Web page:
The pilothouse, forward superstructure, center superstructure, and the aft Engine room/superstructure were all assembled in accordance with the instructions. These are all chamfered walls, meaning you have to make sure they are straight and true. Add the upper decks, and you have a strong box to attach to the deck. Also, if you plan on cementing these to the deck, this needs to be done before the deck is attached. Why: because if you cannot access the backside of the deck, it is hard to clamp the superstructure down, and you will end up with gaps. Hard experience there.
The deck has tie down cleats, and many small bits to add including fire hose reels. I left off the fragile parts on the edge of the deck such as the lifeboat arms, and railing stanchions, until I could install them at the end of the build. The 5” gun turrets, fire direction tower and radar, and torpedo tubes are all designed to move; without a motorization system, I opted to just leave them “free moving”. The pivot pins are sturdy and free-moving. Each turret is made up of two sides, top and front armor, a back side, and lower turret base. These fit together without filler required… the option of including a molded “blast bag” around the cannon barrel is included.
The four 40MM cannon are simple one-piece affairs which are cemented to their mounts, so there is no sighting system or similar detail to fight. Same for the twin 20mm cannons; these mount to stanchions on the deck, and include separate blast shields for the crew. Remember, this is an “action” model from the ‘60’s…
Depth charge storage racks are included for the aft and side of the ship, and include the large mortars with charges installed “at the ready” next to the side racks.
The main mast is a sturdy, one-part affair… and could take the abuse of water action.It just slides into place…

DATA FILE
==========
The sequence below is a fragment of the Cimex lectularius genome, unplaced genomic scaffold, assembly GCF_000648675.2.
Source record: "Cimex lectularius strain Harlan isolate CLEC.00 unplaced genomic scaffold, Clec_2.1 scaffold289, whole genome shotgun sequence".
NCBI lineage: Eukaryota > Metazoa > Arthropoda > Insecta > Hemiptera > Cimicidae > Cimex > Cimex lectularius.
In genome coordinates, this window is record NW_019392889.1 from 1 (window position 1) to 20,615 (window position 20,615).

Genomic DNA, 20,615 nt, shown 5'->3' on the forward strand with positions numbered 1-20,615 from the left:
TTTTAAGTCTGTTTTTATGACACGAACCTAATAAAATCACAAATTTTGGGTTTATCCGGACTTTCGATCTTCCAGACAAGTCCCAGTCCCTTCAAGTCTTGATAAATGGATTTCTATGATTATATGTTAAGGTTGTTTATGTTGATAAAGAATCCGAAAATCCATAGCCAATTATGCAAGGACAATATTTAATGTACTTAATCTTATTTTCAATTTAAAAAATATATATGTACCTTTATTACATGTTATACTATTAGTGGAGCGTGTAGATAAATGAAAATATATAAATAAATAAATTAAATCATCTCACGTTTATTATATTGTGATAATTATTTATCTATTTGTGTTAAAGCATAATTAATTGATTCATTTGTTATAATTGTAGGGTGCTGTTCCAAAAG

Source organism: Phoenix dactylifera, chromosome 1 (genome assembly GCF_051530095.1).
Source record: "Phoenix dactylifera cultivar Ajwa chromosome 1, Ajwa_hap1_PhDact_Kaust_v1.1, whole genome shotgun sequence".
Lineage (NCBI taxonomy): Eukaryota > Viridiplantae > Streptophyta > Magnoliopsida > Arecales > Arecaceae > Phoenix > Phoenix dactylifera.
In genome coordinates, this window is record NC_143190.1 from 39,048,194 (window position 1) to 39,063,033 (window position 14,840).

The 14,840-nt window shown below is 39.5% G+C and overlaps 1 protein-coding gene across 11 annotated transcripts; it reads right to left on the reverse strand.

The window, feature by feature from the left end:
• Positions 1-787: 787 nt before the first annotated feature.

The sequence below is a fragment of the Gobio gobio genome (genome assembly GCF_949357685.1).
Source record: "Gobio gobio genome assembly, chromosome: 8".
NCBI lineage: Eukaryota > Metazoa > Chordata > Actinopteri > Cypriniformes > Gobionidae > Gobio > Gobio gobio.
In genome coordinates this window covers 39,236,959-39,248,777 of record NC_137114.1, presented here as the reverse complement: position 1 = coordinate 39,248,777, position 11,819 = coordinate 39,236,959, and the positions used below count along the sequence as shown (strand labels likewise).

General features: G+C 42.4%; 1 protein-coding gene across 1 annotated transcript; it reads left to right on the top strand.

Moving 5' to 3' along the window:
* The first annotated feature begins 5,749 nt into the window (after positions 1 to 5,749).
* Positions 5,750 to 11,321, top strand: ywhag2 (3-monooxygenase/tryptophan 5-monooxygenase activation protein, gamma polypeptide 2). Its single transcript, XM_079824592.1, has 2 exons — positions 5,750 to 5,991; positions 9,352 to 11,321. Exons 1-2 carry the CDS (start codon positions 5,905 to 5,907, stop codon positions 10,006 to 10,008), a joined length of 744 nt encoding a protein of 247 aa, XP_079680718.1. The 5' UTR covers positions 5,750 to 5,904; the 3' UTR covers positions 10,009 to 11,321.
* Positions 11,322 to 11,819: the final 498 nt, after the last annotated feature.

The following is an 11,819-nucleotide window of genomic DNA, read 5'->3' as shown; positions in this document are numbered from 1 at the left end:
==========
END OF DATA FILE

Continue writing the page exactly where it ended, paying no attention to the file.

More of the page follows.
The railing stanchions have positive locations and are easily installed and rigged; bring your favorite method and have a good time; it’s not like there are thousands of lines required. In this kit, I have not installed the rigging, as I am building this kit like a 10-year old would (but who has a LOT of experience on what to do!)
The brass propeller shafts are inserted with the propellers; these are electric model props, and look better than nothing, but if accuracy is your thing, well. I chose to leave them off for now…
The kit includes paper signal flags and an ensign; not water-friendly, so they have been left off.
Decals! Two ship hull identifiers, two “blue Devils” for the stacks, and a non-descript “kill tally” decal, which I added to the forward port stack. They don’t show up in the instructions anywhere…
SO, final determination: a large scale Fletcher-class destroyer, with a lot of potential. Once Round 2 have their website updated, surely they will include the missing R/C instructions per their kit instructions for web-site access… for now the kit does not even show on the site, so…
A worthwhile step back in time; and a canvas for the superdetailer if desired. I had fun; that’s the point! Thanks again to Round 2 for bringing these kits back to life and to IPMS USA for a chance to review this classic kit.